Full Steam Ahead
The idea came into being around a kitchen table in 1983: a ship was required to measure pollutants that industry was pouring into the rivers, directly at their source. A year later, Greenpeace Germany acquired an old firefighting ship and christened it MS Beluga. The snow-white ship with its unmistakeable rainbow was equipped with a modern lab and was active in North Rhine-Westphalia in the 1980s.
In 1987, the propeller you can see here spun into motion and the Beluga set course for the Bayer plant in Leverkusen. Numerous Greenpeace activists suspended themselves from a bridge, hanging side by side over the shipping channel to keep other boats away from the Beluga. Thus protected by a curtain of people, the Beluga was able to approach the sewage pipes. With the help of a professional diver, samples were successfully obtained. The action attracted attention and brought the problem of water pollution into the public eye.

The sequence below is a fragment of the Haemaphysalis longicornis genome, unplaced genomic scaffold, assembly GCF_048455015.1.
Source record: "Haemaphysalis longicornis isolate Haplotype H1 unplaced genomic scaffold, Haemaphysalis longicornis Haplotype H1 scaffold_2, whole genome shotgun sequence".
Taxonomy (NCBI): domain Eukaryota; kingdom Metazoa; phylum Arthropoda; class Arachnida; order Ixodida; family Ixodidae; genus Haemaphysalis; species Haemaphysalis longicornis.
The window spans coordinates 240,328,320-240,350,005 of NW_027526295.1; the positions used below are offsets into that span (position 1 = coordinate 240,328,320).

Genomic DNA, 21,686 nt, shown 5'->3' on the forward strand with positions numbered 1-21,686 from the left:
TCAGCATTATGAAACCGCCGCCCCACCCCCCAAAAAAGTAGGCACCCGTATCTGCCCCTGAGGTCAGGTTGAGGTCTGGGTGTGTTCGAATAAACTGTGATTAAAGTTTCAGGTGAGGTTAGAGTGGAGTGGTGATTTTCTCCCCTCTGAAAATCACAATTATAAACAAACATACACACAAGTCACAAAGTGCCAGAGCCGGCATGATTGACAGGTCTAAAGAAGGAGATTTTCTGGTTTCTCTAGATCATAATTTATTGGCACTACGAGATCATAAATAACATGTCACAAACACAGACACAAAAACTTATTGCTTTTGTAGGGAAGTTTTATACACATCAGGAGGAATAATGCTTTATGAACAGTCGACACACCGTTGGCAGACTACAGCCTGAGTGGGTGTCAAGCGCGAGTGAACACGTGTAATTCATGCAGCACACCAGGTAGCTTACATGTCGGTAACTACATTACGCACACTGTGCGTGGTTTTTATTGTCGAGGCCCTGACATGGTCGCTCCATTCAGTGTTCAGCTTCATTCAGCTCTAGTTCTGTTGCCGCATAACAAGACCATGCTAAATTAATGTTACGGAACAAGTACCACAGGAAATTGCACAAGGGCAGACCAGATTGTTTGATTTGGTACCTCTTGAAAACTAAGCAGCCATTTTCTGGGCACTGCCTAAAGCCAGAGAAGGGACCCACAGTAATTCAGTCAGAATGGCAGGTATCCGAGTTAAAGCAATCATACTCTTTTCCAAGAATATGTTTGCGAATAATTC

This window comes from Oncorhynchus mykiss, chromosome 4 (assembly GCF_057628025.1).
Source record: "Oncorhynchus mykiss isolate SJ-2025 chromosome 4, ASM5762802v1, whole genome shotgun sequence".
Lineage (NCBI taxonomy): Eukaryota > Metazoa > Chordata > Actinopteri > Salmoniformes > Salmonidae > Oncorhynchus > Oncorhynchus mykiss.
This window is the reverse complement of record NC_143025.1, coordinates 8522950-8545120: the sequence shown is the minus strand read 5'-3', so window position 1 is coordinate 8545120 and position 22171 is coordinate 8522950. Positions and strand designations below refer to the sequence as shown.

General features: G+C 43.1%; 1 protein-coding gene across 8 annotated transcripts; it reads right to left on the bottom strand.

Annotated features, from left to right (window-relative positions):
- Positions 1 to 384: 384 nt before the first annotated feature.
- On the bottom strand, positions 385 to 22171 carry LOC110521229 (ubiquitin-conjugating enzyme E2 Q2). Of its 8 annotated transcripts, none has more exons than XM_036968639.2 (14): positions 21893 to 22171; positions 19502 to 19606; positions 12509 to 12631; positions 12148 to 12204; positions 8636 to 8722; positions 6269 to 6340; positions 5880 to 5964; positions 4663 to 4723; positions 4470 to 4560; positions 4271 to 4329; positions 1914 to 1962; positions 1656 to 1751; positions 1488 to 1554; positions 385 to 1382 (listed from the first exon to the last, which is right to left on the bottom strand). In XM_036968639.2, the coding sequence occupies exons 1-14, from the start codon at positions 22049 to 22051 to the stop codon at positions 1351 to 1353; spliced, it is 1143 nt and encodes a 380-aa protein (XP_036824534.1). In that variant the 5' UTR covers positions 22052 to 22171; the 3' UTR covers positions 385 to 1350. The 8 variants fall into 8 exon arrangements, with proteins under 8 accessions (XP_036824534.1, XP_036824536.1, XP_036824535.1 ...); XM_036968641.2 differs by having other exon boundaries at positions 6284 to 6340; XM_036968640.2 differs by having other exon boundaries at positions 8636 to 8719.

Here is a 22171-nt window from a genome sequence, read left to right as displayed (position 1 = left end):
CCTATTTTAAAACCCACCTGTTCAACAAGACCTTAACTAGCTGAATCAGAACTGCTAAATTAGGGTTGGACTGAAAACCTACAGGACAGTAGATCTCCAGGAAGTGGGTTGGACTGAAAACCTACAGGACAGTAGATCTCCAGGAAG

This was not the only spectacular environmental protest on the Rhine. It, like many other bodies of water in North Rhine-Westphalia, has been in a poor state for years. Rivers have to take in the wastewater of communities and industries while simultaneously providing drinking water for millions of people.
Municipalities, water management associations and industries reacted by building water treatment plants. Water providers developed new processing technologies. And a laboratory ship, the Max Prüss, has been in use since the 1960s. But it took the protests of citizens’ initiatives and environmental organisations to force companies to recognise their responsibilities.